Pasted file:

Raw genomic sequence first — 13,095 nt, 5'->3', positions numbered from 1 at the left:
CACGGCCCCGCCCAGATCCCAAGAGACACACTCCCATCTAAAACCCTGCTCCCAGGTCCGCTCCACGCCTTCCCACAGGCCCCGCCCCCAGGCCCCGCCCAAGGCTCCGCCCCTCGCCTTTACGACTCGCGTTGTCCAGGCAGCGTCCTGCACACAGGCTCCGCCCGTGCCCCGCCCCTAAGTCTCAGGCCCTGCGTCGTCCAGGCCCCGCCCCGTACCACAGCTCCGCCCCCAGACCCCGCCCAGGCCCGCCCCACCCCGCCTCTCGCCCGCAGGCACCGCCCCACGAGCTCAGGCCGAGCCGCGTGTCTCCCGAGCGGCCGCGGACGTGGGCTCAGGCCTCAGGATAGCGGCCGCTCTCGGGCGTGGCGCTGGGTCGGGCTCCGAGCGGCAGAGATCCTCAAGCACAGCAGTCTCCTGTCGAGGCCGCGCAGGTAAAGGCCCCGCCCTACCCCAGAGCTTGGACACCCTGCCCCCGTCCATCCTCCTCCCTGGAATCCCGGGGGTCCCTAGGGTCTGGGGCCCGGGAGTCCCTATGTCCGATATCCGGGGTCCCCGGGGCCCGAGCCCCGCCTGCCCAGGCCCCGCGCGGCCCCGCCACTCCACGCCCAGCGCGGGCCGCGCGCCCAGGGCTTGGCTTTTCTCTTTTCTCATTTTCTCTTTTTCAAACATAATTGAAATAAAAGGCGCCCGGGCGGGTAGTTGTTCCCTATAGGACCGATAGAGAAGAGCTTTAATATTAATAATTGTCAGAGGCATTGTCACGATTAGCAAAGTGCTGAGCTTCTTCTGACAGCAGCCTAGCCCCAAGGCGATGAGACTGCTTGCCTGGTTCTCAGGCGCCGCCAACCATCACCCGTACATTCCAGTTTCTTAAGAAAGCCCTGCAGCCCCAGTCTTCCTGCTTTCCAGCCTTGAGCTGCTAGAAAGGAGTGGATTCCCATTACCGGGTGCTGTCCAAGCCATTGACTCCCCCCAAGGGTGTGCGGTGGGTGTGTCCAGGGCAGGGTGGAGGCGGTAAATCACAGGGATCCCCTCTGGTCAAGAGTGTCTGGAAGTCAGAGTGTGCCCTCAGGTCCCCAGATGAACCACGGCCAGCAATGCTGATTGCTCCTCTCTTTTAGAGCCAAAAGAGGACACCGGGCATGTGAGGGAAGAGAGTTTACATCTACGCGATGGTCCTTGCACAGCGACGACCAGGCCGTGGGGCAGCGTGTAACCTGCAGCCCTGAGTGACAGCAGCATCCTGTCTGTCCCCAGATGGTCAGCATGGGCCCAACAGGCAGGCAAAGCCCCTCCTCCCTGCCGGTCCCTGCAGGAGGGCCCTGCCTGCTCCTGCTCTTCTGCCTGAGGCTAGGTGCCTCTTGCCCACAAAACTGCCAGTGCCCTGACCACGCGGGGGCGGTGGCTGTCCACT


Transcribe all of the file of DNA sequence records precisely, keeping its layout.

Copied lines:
Raw genomic sequence first — 13,095 nt, 5'->3', positions numbered from 1 at the left:
CACGGCCCCGCCCAGATCCCAAGAGACACACTCCCATCTAAAACCCTGCTCCCAGGTCCGCTCCACGCCTTCCCACAGGCCCCGCCCCCAGGCCCCGCCCAAGGCTCCGCCCCTCGCCTTTACGACTCGCGTTGTCCAGGCAGCGTCCTGCACACAGGCTCCGCCCGTGCCCCGCCCCTAAGTCTCAGGCCCTGCGTCGTCCAGGCCCCGCCCCGTACCACAGCTCCGCCCCCAGACCCCGCCCAGGCCCGCCCCACCCCGCCTCTCGCCCGCAGGCACCGCCCCACGAGCTCAGGCCGAGCCGCGTGTCTCCCGAGCGGCCGCGGACGTGGGCTCAGGCCTCAGGATAGCGGCCGCTCTCGGGCGTGGCGCTGGGTCGGGCTCCGAGCGGCAGAGATCCTCAAGCACAGCAGTCTCCTGTCGAGGCCGCGCAGGTAAAGGCCCCGCCCTACCCCAGAGCTTGGACACCCTGCCCCCGTCCATCCTCCTCCCTGGAATCCCGGGGGTCCCTAGGGTCTGGGGCCCGGGAGTCCCTATGTCCGATATCCGGGGTCCCCGGGGCCCGAGCCCCGCCTGCCCAGGCCCCGCGCGGCCCCGCCACTCCACGCCCAGCGCGGGCCGCGCGCCCAGGGCTTGGCTTTTCTCTTTTCTCATTTTCTCTTTTTCAAACATAATTGAAATAAAAGGCGCCCGGGCGGGTAGTTGTTCCCTATAGGACCGATAGAGAAGAGCTTTAATATTAATAATTGTCAGAGGCATTGTCACGATTAGCAAAGTGCTGAGCTTCTTCTGACAGCAGCCTAGCCCCAAGGCGATGAGACTGCTTGCCTGGTTCTCAGGCGCCGCCAACCATCACCCGTACATTCCAGTTTCTTAAGAAAGCCCTGCAGCCCCAGTCTTCCTGCTTTCCAGCCTTGAGCTGCTAGAAAGGAGTGGATTCCCATTACCGGGTGCTGTCCAAGCCATTGACTCCCCCCAAGGGTGTGCGGTGGGTGTGTCCAGGGCAGGGTGGAGGCGGTAAATCACAGGGATCCCCTCTGGTCAAGAGTGTCTGGAAGTCAGAGTGTGCCCTCAGGTCCCCAGATGAACCACGGCCAGCAATGCTGATTGCTCCTCTCTTTTAGAGCCAAAAGAGGACACCGGGCATGTGAGGGAAGAGAGTTTACATCTACGCGATGGTCCTTGCACAGCGACGACCAGGCCGTGGGGCAGCGTGTAACCTGCAGCCCTGAGTGACAGCAGCATCCTGTCTGTCCCCAGATGGTCAGCATGGGCCCAACAGGCAGGCAAAGCCCCTCCTCCCTGCCGGTCCCTGCAGGAGGGCCCTGCCTGCTCCTGCTCTTCTGCCTGAGGCTAGGTGCCTCTTGCCCACAAAACTGCCAGTGCCCTGACCACGCGGGGGCGGTGGCTGTCCACT